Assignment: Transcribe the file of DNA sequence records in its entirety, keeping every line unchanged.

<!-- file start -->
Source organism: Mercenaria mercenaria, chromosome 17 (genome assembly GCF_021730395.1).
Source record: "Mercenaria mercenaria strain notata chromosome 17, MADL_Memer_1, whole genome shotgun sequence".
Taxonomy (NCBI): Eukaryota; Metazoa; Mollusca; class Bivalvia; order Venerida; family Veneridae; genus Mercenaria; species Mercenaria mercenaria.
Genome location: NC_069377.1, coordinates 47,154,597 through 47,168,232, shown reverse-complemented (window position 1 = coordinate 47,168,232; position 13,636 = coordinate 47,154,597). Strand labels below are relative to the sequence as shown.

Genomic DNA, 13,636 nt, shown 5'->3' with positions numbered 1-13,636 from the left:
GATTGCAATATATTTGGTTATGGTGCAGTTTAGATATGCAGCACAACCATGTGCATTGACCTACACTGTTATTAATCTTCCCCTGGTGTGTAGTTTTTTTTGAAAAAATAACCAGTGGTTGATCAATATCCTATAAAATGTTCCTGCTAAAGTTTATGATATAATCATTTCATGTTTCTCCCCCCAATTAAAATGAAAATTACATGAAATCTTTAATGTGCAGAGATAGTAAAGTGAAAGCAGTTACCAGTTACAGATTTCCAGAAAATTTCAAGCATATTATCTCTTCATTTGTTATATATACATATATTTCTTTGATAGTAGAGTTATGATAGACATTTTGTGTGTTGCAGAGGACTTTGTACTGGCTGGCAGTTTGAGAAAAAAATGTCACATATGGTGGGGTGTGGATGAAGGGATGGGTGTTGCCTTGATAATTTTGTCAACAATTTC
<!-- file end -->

Source organism: Mercenaria mercenaria, chromosome 17 (genome assembly GCF_021730395.1).
Source record: "Mercenaria mercenaria strain notata chromosome 17, MADL_Memer_1, whole genome shotgun sequence".
Taxonomy (NCBI): Eukaryota; Metazoa; Mollusca; class Bivalvia; order Venerida; family Veneridae; genus Mercenaria; species Mercenaria mercenaria.
Genome location: NC_069377.1, coordinates 47,154,597 through 47,168,232, shown reverse-complemented (window position 1 = coordinate 47,168,232; position 13,636 = coordinate 47,154,597). Strand labels below are relative to the sequence as shown.

Genomic DNA, 13,636 nt, shown 5'->3' with positions numbered 1-13,636 from the left:
GATTGCAATATATTTGGTTATGGTGCAGTTTAGATATGCAGCACAACCATGTGCATTGACCTACACTGTTATTAATCTTCCCCTGGTGTGTAGTTTTTTTTGAAAAAATAACCAGTGGTTGATCAATATCCTATAAAATGTTCCTGCTAAAGTTTATGATATAATCATTTCATGTTTCTCCCCCCAATTAAAATGAAAATTACATGAAATCTTTAATGTGCAGAGATAGTAAAGTGAAAGCAGTTACCAGTTACAGATTTCCAGAAAATTTCAAGCATATTATCTCTTCATTTGTTATATATACATATATTTCTTTGATAGTAGAGTTATGATAGACATTTTGTGTGTTGCAGAGGACTTTGTACTGGCTGGCAGTTTGAGAAAAAAATGTCACATATGGTGGGGTGTGGATGAAGGGATGGGTGTTGCCTTGATAATTTTGTCAACAATTTC